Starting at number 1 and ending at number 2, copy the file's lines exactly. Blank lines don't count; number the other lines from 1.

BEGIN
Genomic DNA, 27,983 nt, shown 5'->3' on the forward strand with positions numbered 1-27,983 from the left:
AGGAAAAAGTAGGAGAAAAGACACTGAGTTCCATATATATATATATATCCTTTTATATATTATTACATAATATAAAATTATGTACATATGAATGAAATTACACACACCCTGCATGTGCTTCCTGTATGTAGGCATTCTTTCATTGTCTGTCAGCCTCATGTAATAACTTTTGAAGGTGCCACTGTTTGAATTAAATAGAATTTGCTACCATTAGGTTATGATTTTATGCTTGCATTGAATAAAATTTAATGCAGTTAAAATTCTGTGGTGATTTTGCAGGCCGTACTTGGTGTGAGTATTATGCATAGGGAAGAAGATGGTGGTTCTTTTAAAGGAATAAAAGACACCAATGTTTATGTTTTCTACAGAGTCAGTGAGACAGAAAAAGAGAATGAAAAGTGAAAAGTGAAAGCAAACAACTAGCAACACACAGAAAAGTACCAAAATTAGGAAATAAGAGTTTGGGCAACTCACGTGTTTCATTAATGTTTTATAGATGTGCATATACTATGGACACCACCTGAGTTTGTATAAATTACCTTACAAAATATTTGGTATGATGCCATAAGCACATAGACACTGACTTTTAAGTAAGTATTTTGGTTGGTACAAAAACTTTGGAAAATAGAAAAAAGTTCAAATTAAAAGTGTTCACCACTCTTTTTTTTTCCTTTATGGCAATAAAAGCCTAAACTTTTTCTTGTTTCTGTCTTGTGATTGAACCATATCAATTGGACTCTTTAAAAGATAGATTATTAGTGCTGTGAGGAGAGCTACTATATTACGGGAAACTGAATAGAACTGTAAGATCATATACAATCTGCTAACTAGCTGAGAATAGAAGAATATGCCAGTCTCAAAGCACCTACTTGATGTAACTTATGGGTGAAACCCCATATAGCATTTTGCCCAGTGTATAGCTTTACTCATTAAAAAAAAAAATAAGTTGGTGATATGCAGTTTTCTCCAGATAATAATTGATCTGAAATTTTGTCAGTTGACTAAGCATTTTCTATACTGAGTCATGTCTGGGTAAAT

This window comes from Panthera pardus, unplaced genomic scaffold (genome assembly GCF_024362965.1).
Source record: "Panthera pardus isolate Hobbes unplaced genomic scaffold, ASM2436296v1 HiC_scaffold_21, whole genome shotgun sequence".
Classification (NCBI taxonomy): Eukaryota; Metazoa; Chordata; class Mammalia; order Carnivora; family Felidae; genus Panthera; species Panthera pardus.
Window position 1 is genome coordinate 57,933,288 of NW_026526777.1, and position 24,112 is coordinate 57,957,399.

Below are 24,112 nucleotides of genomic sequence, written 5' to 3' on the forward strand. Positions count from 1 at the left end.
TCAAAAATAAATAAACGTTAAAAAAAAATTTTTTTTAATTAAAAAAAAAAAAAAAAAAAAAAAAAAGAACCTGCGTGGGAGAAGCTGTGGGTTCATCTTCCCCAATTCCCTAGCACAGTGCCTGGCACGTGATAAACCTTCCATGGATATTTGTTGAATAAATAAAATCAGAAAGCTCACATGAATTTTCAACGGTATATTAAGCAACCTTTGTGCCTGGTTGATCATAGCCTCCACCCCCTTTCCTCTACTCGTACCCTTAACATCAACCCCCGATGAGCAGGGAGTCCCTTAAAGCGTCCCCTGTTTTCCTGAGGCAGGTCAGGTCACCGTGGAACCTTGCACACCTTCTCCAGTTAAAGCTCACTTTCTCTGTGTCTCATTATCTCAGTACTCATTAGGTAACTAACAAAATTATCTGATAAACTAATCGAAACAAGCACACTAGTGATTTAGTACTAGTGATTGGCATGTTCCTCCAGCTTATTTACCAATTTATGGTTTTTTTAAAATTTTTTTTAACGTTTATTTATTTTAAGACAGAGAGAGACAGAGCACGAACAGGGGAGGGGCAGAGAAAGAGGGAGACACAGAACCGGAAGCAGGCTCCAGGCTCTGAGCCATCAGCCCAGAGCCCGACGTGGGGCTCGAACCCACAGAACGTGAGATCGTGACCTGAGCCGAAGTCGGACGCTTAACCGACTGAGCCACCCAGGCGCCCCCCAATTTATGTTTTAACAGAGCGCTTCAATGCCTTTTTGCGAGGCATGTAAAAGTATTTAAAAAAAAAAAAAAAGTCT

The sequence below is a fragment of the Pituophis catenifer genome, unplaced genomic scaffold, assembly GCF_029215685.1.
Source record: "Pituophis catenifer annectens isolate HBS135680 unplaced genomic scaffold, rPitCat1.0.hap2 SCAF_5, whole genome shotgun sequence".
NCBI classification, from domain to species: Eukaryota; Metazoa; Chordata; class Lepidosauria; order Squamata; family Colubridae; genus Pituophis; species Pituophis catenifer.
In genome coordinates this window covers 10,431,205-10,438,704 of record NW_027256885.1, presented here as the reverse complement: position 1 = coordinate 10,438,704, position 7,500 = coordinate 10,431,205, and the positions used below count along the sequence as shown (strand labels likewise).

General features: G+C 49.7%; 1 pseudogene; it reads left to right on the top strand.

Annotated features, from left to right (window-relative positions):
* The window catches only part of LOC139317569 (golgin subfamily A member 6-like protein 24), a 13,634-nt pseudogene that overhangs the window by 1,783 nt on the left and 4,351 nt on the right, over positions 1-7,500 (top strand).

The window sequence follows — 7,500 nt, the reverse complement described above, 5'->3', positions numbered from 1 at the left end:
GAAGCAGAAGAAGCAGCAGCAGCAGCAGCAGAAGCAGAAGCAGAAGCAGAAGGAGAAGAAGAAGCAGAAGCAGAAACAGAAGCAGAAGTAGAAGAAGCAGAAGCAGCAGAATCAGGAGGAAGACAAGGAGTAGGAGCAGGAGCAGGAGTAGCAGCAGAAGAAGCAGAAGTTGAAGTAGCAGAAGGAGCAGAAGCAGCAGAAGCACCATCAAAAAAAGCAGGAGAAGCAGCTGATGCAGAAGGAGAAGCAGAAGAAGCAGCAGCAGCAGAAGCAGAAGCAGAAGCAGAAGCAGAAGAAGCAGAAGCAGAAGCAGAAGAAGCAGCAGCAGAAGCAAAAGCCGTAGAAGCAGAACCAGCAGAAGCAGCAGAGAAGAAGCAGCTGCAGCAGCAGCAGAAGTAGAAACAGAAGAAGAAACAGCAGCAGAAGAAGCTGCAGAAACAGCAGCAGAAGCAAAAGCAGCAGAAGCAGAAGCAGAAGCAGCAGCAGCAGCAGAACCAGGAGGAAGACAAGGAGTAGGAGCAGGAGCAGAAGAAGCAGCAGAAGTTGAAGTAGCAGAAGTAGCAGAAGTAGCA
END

Genomic DNA, 27,983 nt, shown 5'->3' on the forward strand with positions numbered 1-27,983 from the left:
AGGAAAAAGTAGGAGAAAAGACACTGAGTTCCATATATATATATATATCCTTTTATATATTATTACATAATATAAAATTATGTACATATGAATGAAATTACACACACCCTGCATGTGCTTCCTGTATGTAGGCATTCTTTCATTGTCTGTCAGCCTCATGTAATAACTTTTGAAGGTGCCACTGTTTGAATTAAATAGAATTTGCTACCATTAGGTTATGATTTTATGCTTGCATTGAATAAAATTTAATGCAGTTAAAATTCTGTGGTGATTTTGCAGGCCGTACTTGGTGTGAGTATTATGCATAGGGAAGAAGATGGTGGTTCTTTTAAAGGAATAAAAGACACCAATGTTTATGTTTTCTACAGAGTCAGTGAGACAGAAAAAGAGAATGAAAAGTGAAAAGTGAAAGCAAACAACTAGCAACACACAGAAAAGTACCAAAATTAGGAAATAAGAGTTTGGGCAACTCACGTGTTTCATTAATGTTTTATAGATGTGCATATACTATGGACACCACCTGAGTTTGTATAAATTACCTTACAAAATATTTGGTATGATGCCATAAGCACATAGACACTGACTTTTAAGTAAGTATTTTGGTTGGTACAAAAACTTTGGAAAATAGAAAAAAGTTCAAATTAAAAGTGTTCACCACTCTTTTTTTTTCCTTTATGGCAATAAAAGCCTAAACTTTTTCTTGTTTCTGTCTTGTGATTGAACCATATCAATTGGACTCTTTAAAAGATAGATTATTAGTGCTGTGAGGAGAGCTACTATATTACGGGAAACTGAATAGAACTGTAAGATCATATACAATCTGCTAACTAGCTGAGAATAGAAGAATATGCCAGTCTCAAAGCACCTACTTGATGTAACTTATGGGTGAAACCCCATATAGCATTTTGCCCAGTGTATAGCTTTACTCATTAAAAAAAAAAATAAGTTGGTGATATGCAGTTTTCTCCAGATAATAATTGATCTGAAATTTTGTCAGTTGACTAAGCATTTTCTATACTGAGTCATGTCTGGGTAAAT